Academic eligibility for student-athletes in public high school athletic programs across America has many variations and has been changing over the past twenty years. But how far have we come in motivating athletes in the classroom? The term student-athlete implies that the person involved with education and athletics is both a good student in the classroom and an active and effective participant on an athletic team. In theory, academic competence is a criterion for athletic participation. It has been proven that high school athletes tend to have a higher grade point average (GPA) than nonathletes (Eitzen & Saga, 1993). As school districts and athletic directors work to show accountability to the parents and taxpayers in their respective communities through the revision of athletic codes, it is important to address the issue of student athlete academic performance.

Efforts to reform academic eligibility for high school athletes began in 1983, amid strong resistance from coaches, parents, and others (Wolf, 1983). The Los Angles Unified School District instituted a rule that stated, “To be eligible for participation in extracurricular activities students must maintain a C average in four subjects and have no failures” (Eitzen & Sage, 1989). In 1984 the state of Texas introduced a “No Pass No Play” rule that stated that athletes could not have any failing grades if they were to participate in a sporting activity (Richards, 1987). Initially, a large group of students became ineligible to compete and there was strong opposition from coaches and parents. But in a matter of two years, in both of these instances, the percentage of students who were declared ineligible was the same as before the rule was enacted. Since these initial attempts at academic eligibility in interscholastic athletics in the 80s, how far have the high school athletic programs come in challenging the student athletes in actually being good students? Are more schools demanding grade points for athletic eligibility? How long are the academic eligibility suspensions? The intent of this study is to compare school athletic programs throughout America in order to identify current trends in high school athletics in challenging athletes to become better students.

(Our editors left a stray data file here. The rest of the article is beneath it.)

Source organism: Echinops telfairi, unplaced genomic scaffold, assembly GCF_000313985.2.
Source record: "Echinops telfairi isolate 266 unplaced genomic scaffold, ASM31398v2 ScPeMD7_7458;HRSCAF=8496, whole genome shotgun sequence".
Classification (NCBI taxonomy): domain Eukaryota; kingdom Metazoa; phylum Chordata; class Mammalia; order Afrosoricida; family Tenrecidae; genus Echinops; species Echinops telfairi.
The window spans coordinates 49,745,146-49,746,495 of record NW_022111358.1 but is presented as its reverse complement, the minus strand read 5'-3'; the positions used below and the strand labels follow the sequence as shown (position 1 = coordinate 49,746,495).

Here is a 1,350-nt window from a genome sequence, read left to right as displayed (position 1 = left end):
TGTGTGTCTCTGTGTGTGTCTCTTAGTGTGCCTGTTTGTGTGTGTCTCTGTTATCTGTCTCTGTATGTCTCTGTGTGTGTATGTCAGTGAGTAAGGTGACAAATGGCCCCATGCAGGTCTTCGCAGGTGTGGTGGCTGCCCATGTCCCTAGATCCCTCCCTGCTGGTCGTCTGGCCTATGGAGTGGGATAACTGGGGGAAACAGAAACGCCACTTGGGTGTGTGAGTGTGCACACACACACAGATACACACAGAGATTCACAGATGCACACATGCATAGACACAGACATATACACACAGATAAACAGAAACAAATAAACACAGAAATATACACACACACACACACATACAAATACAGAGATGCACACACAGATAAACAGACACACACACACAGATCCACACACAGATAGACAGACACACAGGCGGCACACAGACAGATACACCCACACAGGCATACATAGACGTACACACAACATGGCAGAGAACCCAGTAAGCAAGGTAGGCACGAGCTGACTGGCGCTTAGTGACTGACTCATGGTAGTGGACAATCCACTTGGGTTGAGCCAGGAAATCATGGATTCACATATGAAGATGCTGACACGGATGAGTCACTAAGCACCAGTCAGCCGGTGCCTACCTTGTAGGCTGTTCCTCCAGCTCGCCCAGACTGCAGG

The researcher randomly selected 125 high schools across 48 states and compared their requirements for athletic eligibility. The focus was on four specific academic eligibility areas: 1) minimum individual grade point average for athletic participation, 2) maximum number of Fs that an athlete can have and still participate, 3) the time frame for athletic-academic suspension for athletes that don’t achieve the minimum requirements, and 4) a adherence to individual state association guidelines for academic eligibility.

Minimum Individual Grade Point Average

Minimum grade points for athletic participation in interscholastic sports ranged from no minimum grade point to 2.5. Some of the schools didn’t include a grade point but demanded a percentage grade to be met in all classes (70% or 60%). Many of the schools included in the study have considered including a grade point in their academic standards for their athletes but coaching staffs have strongly opposed this move. Of the 125 schools included in the study, only 31 schools indicated that they had incorporated a minimum grade point for athletic eligibility; only 19 had a grade point of 2.0 or above. Student-athletes in 94 of the 125 schools could be eligible to participate in athletics with a grade point of 1.0 and less. On the low end a student could be eligible to play in some of these schools by passing 4 of 7 courses with 4 Ds and 3 Fs (GPA 0.71). The most stringent of the schools in this study required a grade point average of 2.5, with students receiving no Fs, in order to be eligible to participate in the interscholastic athletic program. It should be mentioned that all states require a minimum unit of courses that students must be enrolled in order to even participate in athletic programs. A unique policy found in 4 schools in this study required students to have attendance rates of 80% or better to participate along with the academic criteria.

Maximum Number of Failing Grades

After grade point average for athletic eligibility, the most popular criteria in many of the schools is the number of Fs a student-athlete can earn in his/ her academic load per semester. I found that the number of Fs a student can have and still be eligible ranged from no Fs (no pass no play) to three. Of the 125 schools, 23 indicated that their athletes could have no Fs for athletic eligibility. Fifteen schools indicated that their athletes could have 2 or 3 Fs and still participate; seven of these 15 schools included a GPA requirement. The most common academic standard for the number of Fs a student could have was that the student-athlete could still participate with one F; this was indicated by 87 schools in the study. In all of the schools, an incomplete was treated as an F or non-passing grade.